Saturday, November 19, 2005

The Met: Opera World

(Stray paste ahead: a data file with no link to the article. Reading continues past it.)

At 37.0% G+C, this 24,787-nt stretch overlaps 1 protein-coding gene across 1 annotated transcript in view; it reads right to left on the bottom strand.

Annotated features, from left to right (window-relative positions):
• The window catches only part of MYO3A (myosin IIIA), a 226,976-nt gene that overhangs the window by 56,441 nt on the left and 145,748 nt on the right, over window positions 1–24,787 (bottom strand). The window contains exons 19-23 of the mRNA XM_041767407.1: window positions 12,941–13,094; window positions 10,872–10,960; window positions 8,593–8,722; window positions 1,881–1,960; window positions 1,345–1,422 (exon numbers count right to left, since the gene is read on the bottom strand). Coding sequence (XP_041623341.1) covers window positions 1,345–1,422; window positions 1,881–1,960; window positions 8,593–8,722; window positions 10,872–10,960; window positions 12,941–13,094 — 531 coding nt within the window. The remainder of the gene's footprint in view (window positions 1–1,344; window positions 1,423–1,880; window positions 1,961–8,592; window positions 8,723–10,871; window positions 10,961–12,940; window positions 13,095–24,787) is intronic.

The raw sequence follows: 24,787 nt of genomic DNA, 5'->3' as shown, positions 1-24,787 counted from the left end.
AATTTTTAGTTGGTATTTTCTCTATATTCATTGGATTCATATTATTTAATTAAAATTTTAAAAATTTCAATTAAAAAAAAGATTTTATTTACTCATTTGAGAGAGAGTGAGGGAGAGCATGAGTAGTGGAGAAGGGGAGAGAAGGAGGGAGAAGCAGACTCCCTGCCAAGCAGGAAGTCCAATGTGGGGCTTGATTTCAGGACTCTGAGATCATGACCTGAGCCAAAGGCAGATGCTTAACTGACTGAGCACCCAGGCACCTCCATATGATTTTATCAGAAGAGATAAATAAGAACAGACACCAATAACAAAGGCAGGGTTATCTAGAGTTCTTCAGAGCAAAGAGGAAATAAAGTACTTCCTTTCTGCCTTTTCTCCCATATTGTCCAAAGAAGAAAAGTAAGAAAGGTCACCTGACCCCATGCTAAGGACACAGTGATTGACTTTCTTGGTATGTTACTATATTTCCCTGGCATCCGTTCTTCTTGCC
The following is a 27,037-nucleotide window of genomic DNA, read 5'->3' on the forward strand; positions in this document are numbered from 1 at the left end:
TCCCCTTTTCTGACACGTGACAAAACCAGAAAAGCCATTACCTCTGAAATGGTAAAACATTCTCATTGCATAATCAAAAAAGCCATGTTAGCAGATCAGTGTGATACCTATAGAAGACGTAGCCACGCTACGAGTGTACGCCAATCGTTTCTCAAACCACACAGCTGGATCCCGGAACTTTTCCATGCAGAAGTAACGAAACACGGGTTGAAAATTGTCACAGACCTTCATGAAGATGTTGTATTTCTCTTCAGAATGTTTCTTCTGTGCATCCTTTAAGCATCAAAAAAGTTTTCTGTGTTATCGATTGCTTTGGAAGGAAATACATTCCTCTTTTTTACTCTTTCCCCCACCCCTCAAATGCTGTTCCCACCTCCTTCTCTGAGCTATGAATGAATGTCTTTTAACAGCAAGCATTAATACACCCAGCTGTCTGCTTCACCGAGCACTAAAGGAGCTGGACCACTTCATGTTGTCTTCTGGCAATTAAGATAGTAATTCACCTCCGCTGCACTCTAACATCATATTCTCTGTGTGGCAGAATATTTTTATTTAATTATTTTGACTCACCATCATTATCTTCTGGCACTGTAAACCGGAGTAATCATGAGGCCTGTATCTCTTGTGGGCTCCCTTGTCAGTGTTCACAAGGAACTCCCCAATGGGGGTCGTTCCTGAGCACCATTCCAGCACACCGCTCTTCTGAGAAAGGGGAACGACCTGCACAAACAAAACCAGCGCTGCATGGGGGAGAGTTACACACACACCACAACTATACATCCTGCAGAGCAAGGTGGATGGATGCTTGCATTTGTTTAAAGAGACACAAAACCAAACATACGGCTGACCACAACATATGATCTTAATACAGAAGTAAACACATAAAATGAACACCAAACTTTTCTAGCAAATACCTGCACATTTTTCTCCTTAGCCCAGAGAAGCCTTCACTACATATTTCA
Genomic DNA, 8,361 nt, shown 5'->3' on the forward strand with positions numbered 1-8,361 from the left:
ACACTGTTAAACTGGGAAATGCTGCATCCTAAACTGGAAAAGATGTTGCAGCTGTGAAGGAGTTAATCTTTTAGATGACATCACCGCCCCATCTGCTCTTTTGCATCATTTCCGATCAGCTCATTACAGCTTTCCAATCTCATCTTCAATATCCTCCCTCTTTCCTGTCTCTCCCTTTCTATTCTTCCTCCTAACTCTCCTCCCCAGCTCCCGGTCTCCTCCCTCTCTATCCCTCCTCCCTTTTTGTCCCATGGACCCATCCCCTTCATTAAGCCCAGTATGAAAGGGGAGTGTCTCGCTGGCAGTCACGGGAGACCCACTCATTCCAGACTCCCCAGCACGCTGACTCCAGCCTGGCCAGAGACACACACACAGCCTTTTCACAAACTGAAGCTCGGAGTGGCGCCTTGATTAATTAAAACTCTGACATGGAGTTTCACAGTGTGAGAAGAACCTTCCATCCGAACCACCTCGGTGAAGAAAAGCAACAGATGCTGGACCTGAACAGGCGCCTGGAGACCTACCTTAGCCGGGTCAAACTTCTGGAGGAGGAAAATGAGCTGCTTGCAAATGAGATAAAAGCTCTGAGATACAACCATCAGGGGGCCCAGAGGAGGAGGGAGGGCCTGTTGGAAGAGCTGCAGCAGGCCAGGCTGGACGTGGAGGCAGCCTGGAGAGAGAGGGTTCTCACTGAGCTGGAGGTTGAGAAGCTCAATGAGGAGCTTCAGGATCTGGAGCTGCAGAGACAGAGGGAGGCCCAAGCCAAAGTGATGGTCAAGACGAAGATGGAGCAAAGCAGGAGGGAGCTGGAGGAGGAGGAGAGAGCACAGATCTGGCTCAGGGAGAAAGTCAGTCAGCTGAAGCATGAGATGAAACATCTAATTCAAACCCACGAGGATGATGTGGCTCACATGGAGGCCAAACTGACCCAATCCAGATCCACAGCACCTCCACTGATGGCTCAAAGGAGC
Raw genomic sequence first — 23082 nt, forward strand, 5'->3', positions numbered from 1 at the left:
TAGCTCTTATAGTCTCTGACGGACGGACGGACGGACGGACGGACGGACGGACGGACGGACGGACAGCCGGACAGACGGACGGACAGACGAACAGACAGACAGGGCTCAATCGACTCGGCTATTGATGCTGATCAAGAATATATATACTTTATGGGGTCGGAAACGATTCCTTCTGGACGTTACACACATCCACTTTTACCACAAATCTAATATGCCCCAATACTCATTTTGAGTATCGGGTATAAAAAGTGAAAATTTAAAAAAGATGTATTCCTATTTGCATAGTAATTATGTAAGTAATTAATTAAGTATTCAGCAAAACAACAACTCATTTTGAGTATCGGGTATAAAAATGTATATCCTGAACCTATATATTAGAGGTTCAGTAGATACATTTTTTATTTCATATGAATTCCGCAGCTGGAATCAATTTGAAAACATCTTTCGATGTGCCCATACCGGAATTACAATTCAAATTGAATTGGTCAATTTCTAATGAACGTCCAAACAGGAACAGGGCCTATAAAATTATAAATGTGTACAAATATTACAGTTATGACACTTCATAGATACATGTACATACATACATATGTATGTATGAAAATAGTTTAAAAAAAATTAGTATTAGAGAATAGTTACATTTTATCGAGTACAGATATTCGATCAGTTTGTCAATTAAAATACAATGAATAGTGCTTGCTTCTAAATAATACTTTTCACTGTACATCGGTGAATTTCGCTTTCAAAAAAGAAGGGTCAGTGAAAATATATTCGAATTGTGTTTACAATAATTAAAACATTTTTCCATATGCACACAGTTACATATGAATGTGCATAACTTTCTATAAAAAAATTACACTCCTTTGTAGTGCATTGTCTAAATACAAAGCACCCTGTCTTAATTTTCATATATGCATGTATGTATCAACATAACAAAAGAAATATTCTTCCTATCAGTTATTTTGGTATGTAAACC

I think the original assertion that a singer cannot be consideredto have a significant career if they have not sung at the Met is -notwithstanding many notable exceptions - so patently obvious as to bealmost axiomatic. Yet a closer examination of the statement suggeststhat simply the fact that it is in general probably true does not makeit axiomatic.If we were to take it from being merely the Met and expand thestatement to include La Scala, Covent Garden and Vienna it would hold agreat deal of truth. If a singer is considered to be 'significant', onewould have to ask why they are not appearing at those houses. Exampleshave been given of singers who choose not to for monetary, family orVisa reasons. I do not know whether Dario Volonte will in the futurebe considered to be a significant singer; if he is, and without everappearing at Covent Garden, that would not, IMO, diminish hissignificance (I do not know whether he has ever sung in Britain orwhether he has any intention to do so; any disinclination would beperfectly understandable). If there were singers considered'significant' I think one would have to ask the question why they hadnot performed at those houses. There may be good reasons.But then we ask the question, what is significant? In regards toretired or deceased singers, I might apply a rule of thumb that I hadheard of them before I started spending half my life on the operainternet. Or I might refine it to say I had heard of them even in myteens. But of course, that is merely a way of dressing up an "In MyOpinion"I would suggest that there are a number of criteria that add up tosignificance. These will include: * name recognition with a wider public (certainly those that regardthemselves as lovers of serious music, if not necessarily those thatmeasure fame by appearance in celebrity magazines!); *recordings - perhaps some matrix that incorporates volumerecorded, numbers sold, critical acclaim - but the likes of AndreaBocelli and Katherine Jenkins suggest that neither volume indicator canbe taken as reliable in itself; *a subset of this is DVDs. If, as I contend, and as many mediasources also argue, that opera will increasingly - away from liveperformances - be regarded as an audio-video rather than merely audioproduct, significance may increasingly be measured by numbers of DVDs,in which a Met career is going to count for less than other, supposedlylesser, Houses; *Popularity with the ticket-buying public must count for something;this will influence the Houses' decisions in booking them. I supposethe greater freedom a singer has to dictate their repertory, perhaps bydigging up obscure operas ("what Placido wants, Placido gets"), mayhave a bearing. Renee Fleming, on fame, said that she likes the levelof fame she enjoys, because it does not intrude on her privacy yet sheis able to work with whom she wants to when she wants to; *Perhaps numbers of different roles performed, but that, I wouldcontend, is a measure to be handled carefully - somebody could sing agreat number of roles, but not especially impress in any of them;conversely, if someone is said to 'own a role' (not a phrase I like),it doesn't matter a great deal if it happens to be the only role theymake a decent fist of. This list is called Opera-L and, thus, naturally, focuses on Opera, butactually a great many singers don't. Nor audience. I suspect I go totwice or three times as many vocal concerts or recitals than I doOpera, and when I'm assessing 'my favourite singers' I don'tnecessarily draw a line between opera on the one hand andoratorio/lieder on the other.I am not sure whether it is more significant that a singer can berelied upon to turn out a satisfactory performance time after time, orwhether they have examples of utter brilliance tempered with eveningswhere they disappoint.I suspect that all locations have their local favourites, who can beguaranteed to sell out in their 'locality' but could not necessarily beguaranteed to do the same elsewhere. Perhaps because of localdifferences in tastes, or because they have assiduously cultivated the audience in that locality but have not (yet) done so elsewhere. I canthink of singers who are adored in London, and the audience keepscoming back to hear them again and again, but these singers barely geta mention, if at all, on this list or on other internet groups. Isuspect that this is the case in many places, and I think the majorityof the audience prefers to trust the evidence of their own ears ratherrely on the volume of fulsome praise by unknown others in assessingvalue.And finally, in determining 'significance' are we looking to thepresent-day assessments, where we are presented with a large number ofsingers who can be categorised into 'has beens'; 'at their prime' and'one for the future' with (IMO) the very best straddling twocategories. But if we are trying to predict what posterity will sayabout our current singers, I suspect that recordings, audio oraudio-visual, combined with documentary evidence of widespread criticaland popular acclaim will be the deciding factors. Geraldine CurtisLondon

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